Here are some basic e-mail usage guidelines to help your users handle their e-mail responsibly and to safeguard your organization.
1) Prevent virus outbreaks and spam
Viruses are often spread through e-mail. You can greatly reduce the spread of e-mail viruses by using antivirus software, using only e-mail services that offer automatic antivirus protection (such as AOL, Google, Hotmail, and Yahoo), opening e-mail only from trusted sources, opening only attachments you're expecting, and scanning attached files with antivirus software before opening them.
Spam is loosely defined as unsolicited bulk e-mail and loosely correlates to the junk mail that turns up in your home mailbox. But spam represents more than unwanted clutter. It clogs e-mail accounts—and networks and servers—while trying to sell products, spread jokes, or propagate Internet hoaxes.
Reduce the amount of spam you receive by being cautious where you post your e-mail address. Avoid publishing your e-mail address on Web sites or submitting it to every site or organization that requests it.
Never forward chain messages, which often reveal coworkers' and colleagues' e-mail addresses to other parties. Use caution when accepting e-mail offers or agreeing to accept mailings from vendors; subscribe only to Web sites and newsletters you really need and consider creating a generic Hotmail or Yahoo e-mail account for these subscriptions.
Don't open unsolicited e-mail. If you accidentally open spam, don't click links offering to unsubscribe or remove you from the mailing list unless the sender is a trusted vendor.
#2: Avoid phishing attacks
Phishing scams are designed to steal consumers' personal information. They often use doctored and fraudulent e-mail messages to trick recipients into divulging private information, such as credit card numbers, account usernames, passwords, and even social security numbers.
Online banking and e-commerce are generally safe, but you should always be careful about divulging personal and corporate information over the Internet. Phishing messages often boast real logos and appear to have come from the actual organization, but those messages are frequently nothing more than copyright infringements and faked addresses. If you suspect a message possesses any credibility, you are much safer calling the company directly—preferably at a telephone number printed on a paper statement or invoice—and talking to an authorized representative.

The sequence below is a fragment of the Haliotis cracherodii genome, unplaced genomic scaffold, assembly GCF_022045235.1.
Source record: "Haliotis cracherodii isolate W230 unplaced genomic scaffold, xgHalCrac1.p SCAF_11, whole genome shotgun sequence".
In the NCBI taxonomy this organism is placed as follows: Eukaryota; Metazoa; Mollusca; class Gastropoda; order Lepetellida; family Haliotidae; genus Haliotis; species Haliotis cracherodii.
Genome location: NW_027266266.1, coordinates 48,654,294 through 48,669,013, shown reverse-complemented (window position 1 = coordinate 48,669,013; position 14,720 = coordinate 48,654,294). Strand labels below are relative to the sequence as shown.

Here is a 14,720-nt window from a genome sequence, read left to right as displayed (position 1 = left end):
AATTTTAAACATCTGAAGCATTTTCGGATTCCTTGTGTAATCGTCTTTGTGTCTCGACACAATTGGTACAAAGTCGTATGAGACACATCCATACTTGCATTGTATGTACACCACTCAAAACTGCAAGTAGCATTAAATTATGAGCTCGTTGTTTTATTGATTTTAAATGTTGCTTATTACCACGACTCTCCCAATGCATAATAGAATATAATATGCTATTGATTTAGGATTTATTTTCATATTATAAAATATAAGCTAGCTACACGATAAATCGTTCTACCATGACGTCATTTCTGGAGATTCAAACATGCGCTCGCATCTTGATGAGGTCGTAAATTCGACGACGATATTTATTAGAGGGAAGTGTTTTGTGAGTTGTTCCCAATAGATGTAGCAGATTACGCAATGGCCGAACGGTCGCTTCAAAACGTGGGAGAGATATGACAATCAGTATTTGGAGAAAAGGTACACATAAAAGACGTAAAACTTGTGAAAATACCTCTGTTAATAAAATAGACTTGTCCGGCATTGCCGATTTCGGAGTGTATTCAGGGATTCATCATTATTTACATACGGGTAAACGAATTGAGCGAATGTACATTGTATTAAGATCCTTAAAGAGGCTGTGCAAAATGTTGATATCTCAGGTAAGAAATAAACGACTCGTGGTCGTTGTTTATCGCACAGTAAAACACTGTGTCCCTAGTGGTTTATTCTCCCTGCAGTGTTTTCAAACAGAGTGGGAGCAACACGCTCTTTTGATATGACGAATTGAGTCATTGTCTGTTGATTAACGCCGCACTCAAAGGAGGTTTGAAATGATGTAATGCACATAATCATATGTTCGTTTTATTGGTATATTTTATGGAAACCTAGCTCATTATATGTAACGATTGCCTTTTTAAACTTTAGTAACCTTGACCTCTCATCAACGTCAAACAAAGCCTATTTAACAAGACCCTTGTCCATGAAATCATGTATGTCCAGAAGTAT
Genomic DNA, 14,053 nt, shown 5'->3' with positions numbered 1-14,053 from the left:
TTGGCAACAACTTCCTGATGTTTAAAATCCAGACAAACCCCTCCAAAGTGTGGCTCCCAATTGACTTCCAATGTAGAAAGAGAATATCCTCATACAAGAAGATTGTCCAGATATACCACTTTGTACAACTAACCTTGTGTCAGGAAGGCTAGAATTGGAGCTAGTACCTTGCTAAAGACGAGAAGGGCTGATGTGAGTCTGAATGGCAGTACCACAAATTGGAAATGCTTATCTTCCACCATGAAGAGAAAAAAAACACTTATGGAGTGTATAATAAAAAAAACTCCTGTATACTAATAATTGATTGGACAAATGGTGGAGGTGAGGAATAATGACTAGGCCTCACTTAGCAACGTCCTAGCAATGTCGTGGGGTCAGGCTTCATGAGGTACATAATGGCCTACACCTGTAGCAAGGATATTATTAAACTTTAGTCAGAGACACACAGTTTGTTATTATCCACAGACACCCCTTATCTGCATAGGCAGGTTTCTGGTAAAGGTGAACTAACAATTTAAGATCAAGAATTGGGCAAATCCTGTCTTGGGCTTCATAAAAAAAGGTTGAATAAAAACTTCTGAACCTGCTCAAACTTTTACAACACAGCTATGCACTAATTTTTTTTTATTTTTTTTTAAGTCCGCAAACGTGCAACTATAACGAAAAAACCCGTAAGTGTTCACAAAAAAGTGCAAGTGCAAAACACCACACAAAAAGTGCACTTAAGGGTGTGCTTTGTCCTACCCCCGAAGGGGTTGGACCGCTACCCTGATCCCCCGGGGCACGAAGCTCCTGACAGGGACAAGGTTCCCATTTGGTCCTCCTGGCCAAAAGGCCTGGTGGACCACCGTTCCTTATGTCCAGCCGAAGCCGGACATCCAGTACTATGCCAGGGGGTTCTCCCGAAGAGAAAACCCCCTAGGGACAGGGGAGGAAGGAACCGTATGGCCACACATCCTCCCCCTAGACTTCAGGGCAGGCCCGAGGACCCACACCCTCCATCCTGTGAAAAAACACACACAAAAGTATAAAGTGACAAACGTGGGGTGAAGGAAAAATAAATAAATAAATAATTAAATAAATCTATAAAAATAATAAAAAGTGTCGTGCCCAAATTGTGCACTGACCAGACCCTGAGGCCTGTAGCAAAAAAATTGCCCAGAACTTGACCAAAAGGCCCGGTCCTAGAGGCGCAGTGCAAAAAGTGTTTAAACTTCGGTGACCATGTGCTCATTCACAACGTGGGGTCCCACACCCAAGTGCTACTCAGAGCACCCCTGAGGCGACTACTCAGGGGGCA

#3: Manage your Inbox
Sort messages by priority, subject, date, sender, and other options to help find important e-mail that requires your attention. Proper e-mail etiquette dictates that you respond to all e-mail in a timely fashion. Generally speaking, you should respond to all professional e-mail within a business day, even if it's just to say you've received the message and will look into the matter. Occasionally, you may receive an e-mail thread that contains responses from several people; always read the entire thread before responding.
An Inbox Spam rule can also be useful here.
#4: Compose professional messages
It's easy to convey the impression that you're unprofessional or careless if you don't follow some basic principles of good business writing. Make sure you follow proper grammar and sentence structure when composing and responding to messages and use a spell checker. Don't type in all capital letters—it creates the effect of shouting. Break your message into paragraphs for logic and readability.
Before clicking the Send button, give it a final once-over. Reread the entire e-mail, checking it for grammatical errors, punctuation mistakes, and typos. You'll be amazed at what you catch. Also make sure your tone is appropriate for the message.
#5: Write effective subject lines
Writing subject lines can be tricky, but you should always include one. The goal is to summarize the message without being too wordy or too vague. Long subjects tend to be skimmed or ignored, and they don't always fully display in e-mail viewers.
The carbon copy (CC) and blind carbon copy (BCC) features found in most e-mail clients allow you to send copies of an e-mail to others you need to keep informed but who aren't necessarily the primary recipients.